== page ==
As with so many cases involving punitive damages, the Court of Appeal, although upholding the claim, substantially reduced the quantum of the award. Regrettably, the majority concluded that the award of $100,000.00 was not rational to meet the objectives of retribution, deterrence and denunciation. The Court found that although Grigg’s conduct was reprehensible and recklessly disregarded Andrea McIntyre’s rights, it was apparently an isolated event. He did not flea the scene of the accident nor did he profit from his misconduct. This was not a case where the relationship between the plaintiff and the defendant was one where the defendant abused his power over a vulnerable plaintiff. In this case, the harm inflicted by Grigg was not specifically directed at the plaintiff. The majority also noted that Grigg had been punished for his conduct even though that punishment may have been inadequate for his wrongdoing. Based on those considerations, the majority found that the $100,000.00 verdict was not rational to meet the objectives of retribution, deterrence and denunciation. The Court instead felt a more rational award was $20,000.00.

Blair J. wrote a dissenting opinion which was, with respect, ill informed and misdirected. Although Blair J. agreed that the defendant Grigg’s conduct was “clearly deserving of condemnation”, he was not persuaded that an award of punitive damages advanced either the objectives of punishment or deterrence. Blair J. was clearly of the view that if the punitive damage award was allowed to stand, Grigg’s automobile insurer would pay the claim pursuant to the standard automobile insurance policy which would do nothing to punish Grigg or deter others from drinking and driving. Additionally, Justice Blair was clearly concerned that an award of punitive damages in this case would open the flood gates for other claims. He stated:

“However, there is simply nothing on the record to distinguish this case from hundreds, if not thousands, of other similar cases. If punitive damages can be awarded on the facts of this case, they can be awarded in a great number of others where alcohol induced motor vehicle accidents lead to injury or death – and, they will be.”

With respect, Justice Blair is in error when he suggests that the facts of the case before him are not distinguishable from hundreds or thousands of similar situations. The very obvious distinguishing fact of the case before him was that the defendant Grigg went virtually unpunished for his illegal and reprehensible behavior in driving with nearly three times the legal allowable amount of alcohol in his bloodstream. Justice Blair then went on to argue that it was “hard to conceive” of an impaired driving offence where a fine in the amount of $100,000.00 (as awarded by the jury) or even a fine of $20,000.00 (as awarded by the majority) would be imposed. This is probably correct. Unfortunately, Justice Blair does not deal with the very simple reality that had the police done their job properly, the defendant Grigg would likely have been sentenced to a considerable period of incarceration and his driver’s licence would have been suspended for a prolonged period of time. It is respectfully submitted that given the choice, virtually anyone charged with the serious offences that the defendant Grigg was initially charged with would prefer to pay a fine of $20,000.00 rather than face a stiff prison sentence and have their driver’s licence suspended for a prolonged period of time. It is respectfully submitted that Justice Blair’s analysis in his dissent on the punitive damage claim is faulty and, fortunately, was a lone voice on the court.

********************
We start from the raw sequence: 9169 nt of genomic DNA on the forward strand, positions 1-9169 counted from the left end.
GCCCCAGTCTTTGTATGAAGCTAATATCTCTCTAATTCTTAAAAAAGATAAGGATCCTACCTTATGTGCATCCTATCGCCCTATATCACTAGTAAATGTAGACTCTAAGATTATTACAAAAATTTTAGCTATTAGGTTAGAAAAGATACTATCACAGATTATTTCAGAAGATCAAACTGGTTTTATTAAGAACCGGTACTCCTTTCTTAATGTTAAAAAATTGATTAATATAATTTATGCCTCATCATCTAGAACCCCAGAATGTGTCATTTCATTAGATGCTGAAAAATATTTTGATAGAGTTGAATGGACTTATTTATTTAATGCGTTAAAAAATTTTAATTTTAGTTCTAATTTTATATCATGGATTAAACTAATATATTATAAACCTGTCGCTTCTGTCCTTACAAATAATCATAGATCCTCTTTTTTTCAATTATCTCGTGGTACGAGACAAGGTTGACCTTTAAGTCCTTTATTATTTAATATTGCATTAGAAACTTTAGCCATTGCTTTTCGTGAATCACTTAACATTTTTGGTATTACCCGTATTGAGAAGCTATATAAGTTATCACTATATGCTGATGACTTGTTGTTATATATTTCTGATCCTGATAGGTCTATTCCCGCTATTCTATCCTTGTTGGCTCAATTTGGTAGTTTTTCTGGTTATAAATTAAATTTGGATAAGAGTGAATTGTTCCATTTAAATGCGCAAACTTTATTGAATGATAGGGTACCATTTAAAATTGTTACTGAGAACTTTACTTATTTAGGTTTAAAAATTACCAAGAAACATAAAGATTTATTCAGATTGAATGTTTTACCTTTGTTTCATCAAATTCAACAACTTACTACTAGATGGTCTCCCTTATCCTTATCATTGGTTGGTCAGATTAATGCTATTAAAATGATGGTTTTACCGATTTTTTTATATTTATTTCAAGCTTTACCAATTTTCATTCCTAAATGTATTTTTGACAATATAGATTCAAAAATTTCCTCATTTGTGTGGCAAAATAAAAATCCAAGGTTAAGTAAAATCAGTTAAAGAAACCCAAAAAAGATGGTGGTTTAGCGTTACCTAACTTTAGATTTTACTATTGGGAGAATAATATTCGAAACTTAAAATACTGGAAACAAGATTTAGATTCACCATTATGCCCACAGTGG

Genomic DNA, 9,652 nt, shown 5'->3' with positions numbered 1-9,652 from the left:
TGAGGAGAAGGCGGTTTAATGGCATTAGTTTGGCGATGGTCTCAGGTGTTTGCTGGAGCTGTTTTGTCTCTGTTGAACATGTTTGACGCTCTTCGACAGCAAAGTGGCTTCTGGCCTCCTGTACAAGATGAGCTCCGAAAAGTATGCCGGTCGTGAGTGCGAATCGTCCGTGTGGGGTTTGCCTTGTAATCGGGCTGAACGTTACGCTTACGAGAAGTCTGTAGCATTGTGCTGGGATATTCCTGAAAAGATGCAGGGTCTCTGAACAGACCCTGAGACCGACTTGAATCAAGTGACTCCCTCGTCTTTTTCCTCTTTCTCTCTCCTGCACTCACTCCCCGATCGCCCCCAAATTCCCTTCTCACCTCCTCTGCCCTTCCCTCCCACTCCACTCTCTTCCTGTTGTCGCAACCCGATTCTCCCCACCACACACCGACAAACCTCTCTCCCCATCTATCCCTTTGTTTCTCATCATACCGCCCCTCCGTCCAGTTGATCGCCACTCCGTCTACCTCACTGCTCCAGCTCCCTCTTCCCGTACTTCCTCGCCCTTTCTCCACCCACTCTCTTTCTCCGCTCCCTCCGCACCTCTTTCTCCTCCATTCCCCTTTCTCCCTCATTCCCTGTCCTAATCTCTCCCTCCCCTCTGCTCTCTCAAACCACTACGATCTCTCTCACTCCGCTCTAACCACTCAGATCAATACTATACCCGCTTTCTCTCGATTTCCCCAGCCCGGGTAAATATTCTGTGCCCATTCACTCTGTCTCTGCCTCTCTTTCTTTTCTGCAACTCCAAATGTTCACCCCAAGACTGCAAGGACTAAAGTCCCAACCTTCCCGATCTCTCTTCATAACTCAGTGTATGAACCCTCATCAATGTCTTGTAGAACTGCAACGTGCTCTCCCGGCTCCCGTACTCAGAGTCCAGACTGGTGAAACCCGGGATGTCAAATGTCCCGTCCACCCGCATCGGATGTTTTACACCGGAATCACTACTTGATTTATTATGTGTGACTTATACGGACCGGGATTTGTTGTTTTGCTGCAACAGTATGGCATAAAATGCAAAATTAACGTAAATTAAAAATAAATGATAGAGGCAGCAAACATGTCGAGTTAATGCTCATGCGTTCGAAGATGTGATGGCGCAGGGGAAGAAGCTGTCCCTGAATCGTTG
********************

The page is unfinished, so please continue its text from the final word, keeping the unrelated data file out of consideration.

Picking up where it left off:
A careful reading of the majority decision in McIntyre v. Grigg leads one to conclude that although the door has been opened to make a punitive damage claim, the door is unlikely to swing very wide. Justice Binnie’s comment in Whiten, as adopted by the majority, merits repeating:

“The key point is that punitive damages are awarded “if, but only if” all other penalties have been taken into account and found to be inadequate to accomplish the objectives of retribution, deterrence and denunciation.”

Obviously, it is not enough that the evidence establishes the defendant’s conduct to be reprehensible, reckless and a complete disregard for the plaintiff’s rights. A key element in the analysis is whether the defendant has been found to be adequately punished for the conduct about which the plaintiff is suing. If the defendant received a punishment that is within the range typically handed out in similar cases, the plaintiff is unlikely to be successful in a claim for punitive damages. On the other hand, if the defendant’s conduct, for whatever reason, has gone unpunished or inadequately punished, the plaintiff may well advance a claim in punitive damages. In this context, not only can the claim be advanced in cases involving drivers who are significantly impaired by alcohol. Punitive damage claims could also be advanced in conduct such as the more recent phenomena of streetcar racing which is claiming the lives of innocent people who use our streets.

At the time of the dictation of this paper, I have found no other case where punitive damages have been awarded in motor vehicle litigation. It will be interesting to see how and whether such claims develop and how open the courts will be to such claims given the confines that have been placed by the majority in the Court of Appeal.